NASA Picks Bezos' Blue Origin To Build Moon Lander
On Friday, the US space agency NASA announced it had awarded a $3.4B contract to Jeff Bezos' rocket company Blue Origin to build a lunar lander for its Artemis program scheduled to launch in 2029.
- On Friday, the US space agency NASA announced it had awarded a $3.4B contract to Jeff Bezos' rocket company Blue Origin to build a lunar lander for its Artemis program scheduled to launch in 2029.1
- The contract requires Blue Origin to conduct an uncrewed demonstration flight to the Moon prior to the launch, followed by a crewed voyage that would take astronauts for "about a weeklong trip to the Moon's South Pole region."2
- Named Blue Moon, the 50-foot-tall spacecraft is designed to fit within the 23-foot-wide diameter of Blue Origin's New Glenn rocket and can reportedly transport four astronauts to the Moon's surface.3
- The program is estimated to cost more than $7B, with Bezos' company contributing "well north" of $3.4B...to get to not only this mission but to ensure permanence." Blue Origin will develop its lunar lander alongside partners Lockheed Martin, Draper, Boeing, Astrobotic, and Honeybee Robotics.4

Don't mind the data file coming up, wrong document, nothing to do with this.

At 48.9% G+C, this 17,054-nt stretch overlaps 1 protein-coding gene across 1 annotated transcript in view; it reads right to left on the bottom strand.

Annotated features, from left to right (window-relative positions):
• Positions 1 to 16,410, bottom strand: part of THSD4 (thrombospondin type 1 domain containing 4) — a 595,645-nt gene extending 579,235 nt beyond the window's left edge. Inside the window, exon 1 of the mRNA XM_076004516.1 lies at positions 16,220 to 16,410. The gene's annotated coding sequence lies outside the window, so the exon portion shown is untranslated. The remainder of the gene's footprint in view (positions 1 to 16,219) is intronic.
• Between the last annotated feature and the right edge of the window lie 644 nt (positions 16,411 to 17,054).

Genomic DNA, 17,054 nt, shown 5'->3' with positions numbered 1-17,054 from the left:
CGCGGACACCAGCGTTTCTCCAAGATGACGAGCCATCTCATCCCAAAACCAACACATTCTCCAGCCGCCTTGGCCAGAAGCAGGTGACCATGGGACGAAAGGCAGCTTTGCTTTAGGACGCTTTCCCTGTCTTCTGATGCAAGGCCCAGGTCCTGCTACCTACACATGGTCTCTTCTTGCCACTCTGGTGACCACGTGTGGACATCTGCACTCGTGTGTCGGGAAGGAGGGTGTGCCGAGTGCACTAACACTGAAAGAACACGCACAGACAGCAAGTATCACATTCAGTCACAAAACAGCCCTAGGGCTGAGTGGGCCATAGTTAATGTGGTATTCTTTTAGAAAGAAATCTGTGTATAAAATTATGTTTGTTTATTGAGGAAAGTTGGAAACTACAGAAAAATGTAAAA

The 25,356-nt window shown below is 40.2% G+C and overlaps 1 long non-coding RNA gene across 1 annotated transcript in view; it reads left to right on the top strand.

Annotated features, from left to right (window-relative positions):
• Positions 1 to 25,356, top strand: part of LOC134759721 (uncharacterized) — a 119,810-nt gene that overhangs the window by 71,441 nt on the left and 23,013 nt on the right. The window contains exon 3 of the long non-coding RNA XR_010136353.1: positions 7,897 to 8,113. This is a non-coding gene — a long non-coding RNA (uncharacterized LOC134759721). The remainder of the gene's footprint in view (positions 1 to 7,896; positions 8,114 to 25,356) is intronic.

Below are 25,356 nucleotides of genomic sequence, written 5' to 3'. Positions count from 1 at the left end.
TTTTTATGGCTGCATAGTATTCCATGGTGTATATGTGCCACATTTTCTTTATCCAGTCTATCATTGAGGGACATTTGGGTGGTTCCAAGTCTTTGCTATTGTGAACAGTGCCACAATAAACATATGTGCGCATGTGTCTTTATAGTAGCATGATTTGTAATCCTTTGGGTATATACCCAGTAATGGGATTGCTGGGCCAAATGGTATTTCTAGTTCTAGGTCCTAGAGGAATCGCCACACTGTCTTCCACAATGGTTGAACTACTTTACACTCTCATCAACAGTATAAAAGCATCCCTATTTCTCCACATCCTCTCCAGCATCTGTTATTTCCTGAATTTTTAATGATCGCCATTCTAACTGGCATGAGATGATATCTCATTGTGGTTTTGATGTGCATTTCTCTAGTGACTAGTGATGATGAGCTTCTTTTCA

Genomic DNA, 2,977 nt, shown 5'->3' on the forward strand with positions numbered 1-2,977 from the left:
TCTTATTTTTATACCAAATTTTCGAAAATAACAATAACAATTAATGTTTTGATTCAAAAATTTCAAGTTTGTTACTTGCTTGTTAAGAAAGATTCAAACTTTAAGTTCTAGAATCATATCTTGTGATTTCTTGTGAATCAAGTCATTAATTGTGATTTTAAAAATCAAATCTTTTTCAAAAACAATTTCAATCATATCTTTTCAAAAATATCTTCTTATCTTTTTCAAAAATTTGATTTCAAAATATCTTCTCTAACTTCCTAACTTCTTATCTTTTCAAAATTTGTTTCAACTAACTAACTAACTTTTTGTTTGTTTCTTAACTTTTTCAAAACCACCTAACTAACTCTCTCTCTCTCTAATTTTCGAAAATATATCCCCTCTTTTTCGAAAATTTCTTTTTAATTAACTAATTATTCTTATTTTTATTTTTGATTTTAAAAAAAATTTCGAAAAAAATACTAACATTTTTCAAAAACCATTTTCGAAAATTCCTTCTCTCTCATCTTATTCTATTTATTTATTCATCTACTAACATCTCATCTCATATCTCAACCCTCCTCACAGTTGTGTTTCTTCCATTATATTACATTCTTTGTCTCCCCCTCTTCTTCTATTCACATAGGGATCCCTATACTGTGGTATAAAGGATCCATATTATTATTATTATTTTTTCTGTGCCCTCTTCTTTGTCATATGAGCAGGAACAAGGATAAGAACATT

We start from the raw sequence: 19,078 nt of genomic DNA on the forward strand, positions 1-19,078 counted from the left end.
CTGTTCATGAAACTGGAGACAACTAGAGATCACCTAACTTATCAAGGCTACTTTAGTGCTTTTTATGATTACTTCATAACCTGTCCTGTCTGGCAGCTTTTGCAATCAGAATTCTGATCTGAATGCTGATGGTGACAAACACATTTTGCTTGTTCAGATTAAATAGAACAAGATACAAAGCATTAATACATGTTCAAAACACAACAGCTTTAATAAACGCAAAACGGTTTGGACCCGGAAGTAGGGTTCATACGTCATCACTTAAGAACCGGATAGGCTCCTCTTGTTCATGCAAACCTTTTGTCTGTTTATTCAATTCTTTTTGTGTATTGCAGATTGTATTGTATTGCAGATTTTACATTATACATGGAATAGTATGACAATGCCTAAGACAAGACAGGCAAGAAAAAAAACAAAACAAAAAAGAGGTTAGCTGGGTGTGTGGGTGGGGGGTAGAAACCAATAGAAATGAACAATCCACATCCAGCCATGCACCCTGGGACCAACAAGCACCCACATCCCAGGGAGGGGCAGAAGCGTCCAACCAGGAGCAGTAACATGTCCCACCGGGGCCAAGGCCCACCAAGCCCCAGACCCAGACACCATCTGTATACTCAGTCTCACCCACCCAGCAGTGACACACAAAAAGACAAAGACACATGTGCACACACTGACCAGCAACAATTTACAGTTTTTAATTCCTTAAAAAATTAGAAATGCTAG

- The announcement came after NASA awarded Elon Musk's SpaceX a $2.89B contract in 2021 to develop a similar lunar lander that would carry two astronauts to the Moon's surface.5
- "Adding another human landing system partner to NASA's Artemis program will increase competition and reduce costs to taxpayers," NASA said, adding it can provide "more robustness and ensure a regular cadence of Moon landings."6
Sources: 1Wall Street Journal, 2Verge, 3New York Times, 4CNN, 5Al Jazeera, and 6NASA.
- Pro-establishment narrative, as provided by Wired. NASA is on course to return astronauts to the Moon for the first time since 1972, including the first woman. As part of a long-term plan for a Moon-to-Mars exploration in the next 20 years, the Artemis project is an exciting test to see how close humanity is to reaching much further than the Moon in the decades to come. The Moon's proximity to Earth makes it a great testbed of technologies required for deep space exploration.
- Establishment-critical narrative, as provided by CNET. While it may argue a Moon platform will teach humanity how to stay alive longer and go farther, in reality, all NASA's Artemis Moon Mission will do is protect the budgets of its contractors. Although it's a colossal waste of taxpayers' money, which has little to no direct impact on everyday Americans' lives, the agency is playing for wider public support by dangling the promise of groundbreaking advances with minorities crewing future missions.
- Cynical narrative, as provided by Scientific American. There is a difference between exploration, colonization, and commercialization. NASA's Moon Mission is just another form of government-subsidized capitalism to share the control of a potential mining outpost in space with billionaires. There is officially a new Moon race, which raises tricky questions about who owns lunar resources.